Posted by: briellethefirst | July 10, 2011


Foeniculum vulgare looks a lot like dill and tastes like licorice. My Dad’s fennel grew bout 5′ tall. It’s easy to grow from seed, even in so-so soil, but plant it away from dill and other plants it could cross with (like anise, parsley or caraway) or it’ll cross-pollinate and the babies won’t taste or smell like either parent. It has gone wild in the abandoned garden on the west side of my house under my queen’s  bower vine so it does well with neglect in dry soil.

Fennel in the forgotten garden

Fennel in the forgotten garden

Fennel foliage

Fennel foliage

It has thready foliage, yellow flowers and is a perennial in many warm places but I always grew it as an annual. I don’t use fennel much outside of spaghetti sauce, so I don’t mind when it gets chomped on by the black and white or black and yellow caterpillars. They grow up into swallowtail butterflies and the fennel, dill, parsley and whatever usually recover, so I get double niceness with only putting up with a bit of down-time in the Umbelliferae plants. OK, the family’s been changed to Apiaceae, but I rather miss the other very descriptive family name. While caterpillars like fennel, apparently fleas don’t and powdered fennel is supposed to keep fleas out of kennels and stables. It’s worth a try, since it smells nice and shouldn’t hurt animals.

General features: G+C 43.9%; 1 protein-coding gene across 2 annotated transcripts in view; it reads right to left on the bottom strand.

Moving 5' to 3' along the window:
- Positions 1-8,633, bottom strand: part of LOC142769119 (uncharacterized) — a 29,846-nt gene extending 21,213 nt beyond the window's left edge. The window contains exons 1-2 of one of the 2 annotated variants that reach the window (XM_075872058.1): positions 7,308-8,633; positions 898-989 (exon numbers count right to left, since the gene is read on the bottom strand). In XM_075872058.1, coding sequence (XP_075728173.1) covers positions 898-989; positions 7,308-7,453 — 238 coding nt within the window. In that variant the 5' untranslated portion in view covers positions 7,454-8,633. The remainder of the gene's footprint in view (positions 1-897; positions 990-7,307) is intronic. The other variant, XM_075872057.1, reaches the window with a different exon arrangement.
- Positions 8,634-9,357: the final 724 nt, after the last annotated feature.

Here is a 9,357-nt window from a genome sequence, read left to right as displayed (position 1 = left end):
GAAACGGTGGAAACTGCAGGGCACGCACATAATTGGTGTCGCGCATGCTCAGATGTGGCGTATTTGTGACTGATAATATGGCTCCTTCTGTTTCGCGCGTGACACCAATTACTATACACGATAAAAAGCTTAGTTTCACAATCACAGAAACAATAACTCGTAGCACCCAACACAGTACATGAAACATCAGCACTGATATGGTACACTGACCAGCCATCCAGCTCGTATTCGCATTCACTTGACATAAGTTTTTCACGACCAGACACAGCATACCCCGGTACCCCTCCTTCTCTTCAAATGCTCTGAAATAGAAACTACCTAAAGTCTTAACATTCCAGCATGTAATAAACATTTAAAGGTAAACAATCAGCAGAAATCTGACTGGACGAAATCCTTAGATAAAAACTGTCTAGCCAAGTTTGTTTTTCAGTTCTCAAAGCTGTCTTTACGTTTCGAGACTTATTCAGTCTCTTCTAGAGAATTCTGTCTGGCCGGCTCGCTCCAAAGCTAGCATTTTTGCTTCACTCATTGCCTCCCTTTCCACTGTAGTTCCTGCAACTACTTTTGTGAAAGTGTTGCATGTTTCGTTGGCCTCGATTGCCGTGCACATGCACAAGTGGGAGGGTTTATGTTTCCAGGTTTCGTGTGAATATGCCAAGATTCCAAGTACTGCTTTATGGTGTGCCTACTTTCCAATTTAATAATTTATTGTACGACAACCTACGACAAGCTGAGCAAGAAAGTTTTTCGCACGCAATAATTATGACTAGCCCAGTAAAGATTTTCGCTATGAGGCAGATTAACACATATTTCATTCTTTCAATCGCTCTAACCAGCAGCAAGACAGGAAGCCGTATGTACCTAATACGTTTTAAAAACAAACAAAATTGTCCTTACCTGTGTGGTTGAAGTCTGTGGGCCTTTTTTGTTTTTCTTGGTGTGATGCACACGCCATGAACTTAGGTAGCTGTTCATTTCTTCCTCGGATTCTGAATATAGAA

Fennel flowers

Fennel flowers

It is one of the primary ingredients of absinthe, along with wormwood but most people will be more familiar with its use in sauce for spaghetti and pizzas or at least in the sausage used in the sauces. If you find pretty tins of pastilles candies in rose, lavender and violet flavours the little white candies will each have a fennel seed in the middle. The seeds are also used in  breads and cuisines of India, China and the Middle East. Some varieties of fennel form a bulbous base that you can eat raw or cooked as a vegetable sautéed, stewed,  even grilled. Have fun playing with it, even if you try to photograph it in the wind with a shaky hand.

Seedhead ready to harvest

Seedhead ready to harvest



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